21 August 2010

timeless Emma

People don't seem to have any trouble liking Jane Austen.

What she writes about is so universal, you get it immediately. Never mind if the language can be dull and suffocating sometimes. Once you plow past the stiff formalities in her characters' conversations, you find yourself, rather grudgingly, liking Austen after all.

To be honest, I've always enjoyed the movie adaptations more than her novels--which is saying a lot, because I'm more of a "the-book-is-always-better-than-the-movie" person.

Now, over the years, I've read and watched different versions of Emma more than I care to admit. Well, okay, I admit to the painful struggle of teaching my younger sister to read a Young Adults Classic edition of Emma while I was 12 and she was 10 (and I failed miserably in that attempt, because now she refuses to read any classics).

So I wasn't really an Emma 'virgin' when I decided to watch BBC One's 2009 four-part TV series on this Austen classic one lazy Saturday afternoon.

I think it's amazing that fans are given the opportunity to enjoy Emma for four hours, rather than the more constraining 2-hour movie format. The characters then become more fleshed out, and there's plenty of opportunity to put in more detail to the plot without being long-winding. And four hours seriously give you more time to fall in love with the characters.

I've read Emma several times, but screenwriter Sandy Welch's whipsmart script provides a fresh approach. At first I felt a bit troubled with the way the arguments between Emma and Mr. Knightley were so lively at times (I mean weren't we all used to the exchange of veiled barbs while they were sitting stiffly on couches or something?), but I eventually got used to this new approach by BBC.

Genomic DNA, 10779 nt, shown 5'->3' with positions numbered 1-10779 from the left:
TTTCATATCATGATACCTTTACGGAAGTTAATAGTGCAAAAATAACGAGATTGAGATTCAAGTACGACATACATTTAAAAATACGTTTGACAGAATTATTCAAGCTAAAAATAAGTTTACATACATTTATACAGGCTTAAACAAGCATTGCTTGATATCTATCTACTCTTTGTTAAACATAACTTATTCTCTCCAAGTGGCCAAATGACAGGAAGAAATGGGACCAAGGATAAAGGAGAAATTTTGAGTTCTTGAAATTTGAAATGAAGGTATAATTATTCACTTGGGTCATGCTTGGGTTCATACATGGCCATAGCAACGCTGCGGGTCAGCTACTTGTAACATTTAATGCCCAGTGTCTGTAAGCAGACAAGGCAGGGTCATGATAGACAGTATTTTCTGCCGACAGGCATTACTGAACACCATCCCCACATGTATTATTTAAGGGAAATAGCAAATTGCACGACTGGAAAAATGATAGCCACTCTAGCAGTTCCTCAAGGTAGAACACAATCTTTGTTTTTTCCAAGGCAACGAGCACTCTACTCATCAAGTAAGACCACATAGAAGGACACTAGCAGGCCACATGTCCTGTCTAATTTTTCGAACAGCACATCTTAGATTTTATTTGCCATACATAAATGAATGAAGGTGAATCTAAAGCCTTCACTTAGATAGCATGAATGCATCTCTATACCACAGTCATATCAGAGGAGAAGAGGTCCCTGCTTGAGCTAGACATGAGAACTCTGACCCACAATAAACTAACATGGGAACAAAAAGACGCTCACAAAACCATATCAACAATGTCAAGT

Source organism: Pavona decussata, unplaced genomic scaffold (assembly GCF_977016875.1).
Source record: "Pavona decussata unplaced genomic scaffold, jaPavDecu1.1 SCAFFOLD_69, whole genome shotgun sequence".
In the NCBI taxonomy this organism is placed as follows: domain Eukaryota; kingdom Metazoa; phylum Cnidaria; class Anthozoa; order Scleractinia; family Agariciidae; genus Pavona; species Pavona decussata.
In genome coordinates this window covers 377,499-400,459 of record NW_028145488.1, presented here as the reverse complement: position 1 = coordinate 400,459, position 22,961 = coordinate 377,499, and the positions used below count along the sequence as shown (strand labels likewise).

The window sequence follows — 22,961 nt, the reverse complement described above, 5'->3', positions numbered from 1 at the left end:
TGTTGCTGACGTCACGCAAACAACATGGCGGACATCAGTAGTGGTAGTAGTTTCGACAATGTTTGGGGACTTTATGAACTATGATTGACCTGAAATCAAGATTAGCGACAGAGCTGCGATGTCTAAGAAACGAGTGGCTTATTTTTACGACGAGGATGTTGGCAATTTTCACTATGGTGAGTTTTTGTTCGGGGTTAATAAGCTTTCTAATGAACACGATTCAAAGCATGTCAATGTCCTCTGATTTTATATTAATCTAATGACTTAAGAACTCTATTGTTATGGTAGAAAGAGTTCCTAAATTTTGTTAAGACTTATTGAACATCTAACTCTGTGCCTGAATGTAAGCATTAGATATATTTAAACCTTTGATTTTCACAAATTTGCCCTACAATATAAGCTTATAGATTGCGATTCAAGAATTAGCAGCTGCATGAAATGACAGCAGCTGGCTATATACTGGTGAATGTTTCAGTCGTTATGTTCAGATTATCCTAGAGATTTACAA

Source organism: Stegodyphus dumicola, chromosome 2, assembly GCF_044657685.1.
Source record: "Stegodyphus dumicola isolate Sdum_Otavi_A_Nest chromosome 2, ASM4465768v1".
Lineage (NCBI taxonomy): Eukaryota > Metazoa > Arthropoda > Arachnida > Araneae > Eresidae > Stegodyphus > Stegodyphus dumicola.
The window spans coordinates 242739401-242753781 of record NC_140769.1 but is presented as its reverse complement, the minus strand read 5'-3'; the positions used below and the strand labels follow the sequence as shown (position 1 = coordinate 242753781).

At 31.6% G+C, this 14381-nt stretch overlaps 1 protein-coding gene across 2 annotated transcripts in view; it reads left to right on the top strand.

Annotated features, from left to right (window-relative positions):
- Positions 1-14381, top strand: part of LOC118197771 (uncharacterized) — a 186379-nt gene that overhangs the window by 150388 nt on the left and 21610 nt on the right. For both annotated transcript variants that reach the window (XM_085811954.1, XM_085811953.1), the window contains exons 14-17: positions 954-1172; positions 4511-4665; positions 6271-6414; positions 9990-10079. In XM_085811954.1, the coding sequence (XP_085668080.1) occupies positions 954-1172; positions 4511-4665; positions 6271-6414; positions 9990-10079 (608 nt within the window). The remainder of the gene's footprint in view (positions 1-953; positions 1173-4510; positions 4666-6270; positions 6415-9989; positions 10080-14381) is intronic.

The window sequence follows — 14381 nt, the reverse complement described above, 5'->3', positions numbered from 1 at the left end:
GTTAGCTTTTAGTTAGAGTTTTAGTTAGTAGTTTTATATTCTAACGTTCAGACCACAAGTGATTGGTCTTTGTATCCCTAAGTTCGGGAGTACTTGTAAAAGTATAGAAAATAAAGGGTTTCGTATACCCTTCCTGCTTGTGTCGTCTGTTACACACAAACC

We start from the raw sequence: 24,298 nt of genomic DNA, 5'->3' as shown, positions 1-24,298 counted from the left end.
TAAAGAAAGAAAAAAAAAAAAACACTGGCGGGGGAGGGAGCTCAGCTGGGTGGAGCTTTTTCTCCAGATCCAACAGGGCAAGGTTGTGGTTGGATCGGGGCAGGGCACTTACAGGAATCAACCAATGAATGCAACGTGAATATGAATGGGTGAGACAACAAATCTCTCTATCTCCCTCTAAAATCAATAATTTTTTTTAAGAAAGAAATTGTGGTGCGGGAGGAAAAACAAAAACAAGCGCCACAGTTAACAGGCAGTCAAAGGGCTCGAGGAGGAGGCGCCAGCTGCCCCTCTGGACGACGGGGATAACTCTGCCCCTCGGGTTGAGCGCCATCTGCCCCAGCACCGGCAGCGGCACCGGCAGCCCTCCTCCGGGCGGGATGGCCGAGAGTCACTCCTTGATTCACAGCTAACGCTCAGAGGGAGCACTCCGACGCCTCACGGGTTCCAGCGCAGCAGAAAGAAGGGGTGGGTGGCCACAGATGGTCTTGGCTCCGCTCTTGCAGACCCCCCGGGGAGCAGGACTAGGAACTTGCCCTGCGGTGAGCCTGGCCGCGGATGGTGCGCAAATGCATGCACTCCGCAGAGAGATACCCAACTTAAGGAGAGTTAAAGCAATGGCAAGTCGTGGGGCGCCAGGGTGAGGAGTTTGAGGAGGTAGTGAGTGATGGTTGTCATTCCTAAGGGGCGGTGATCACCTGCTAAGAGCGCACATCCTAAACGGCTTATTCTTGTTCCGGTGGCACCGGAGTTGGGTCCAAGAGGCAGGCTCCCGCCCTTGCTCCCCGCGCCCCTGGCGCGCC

Romola Garai, who plays Emma Woodhouse, is just so LUMINOUS in this role; the girl seriously does not have any bad angles. Jonny Lee Miller (whom I first loved when he played Sick Boy in Trainspotting) is the best Mr. Knightley I've ever come across. There's something so satisfying about seeing him act in a period piece because I'm not used to it (although he was fair enough in Plunkett and Macleane). And Michael Gambon as Emma's extremely nervous, hypochondriac of a father, Mr. Woodhouse--well, you really can't go wrong with having Michael Gambon in a movie, right?

P.S. Eighteen years after my 12-year-old self failed to convince my sister that Emma is worth spending time on, I finally got her to watch this 4-hour BBC special. Success at last!


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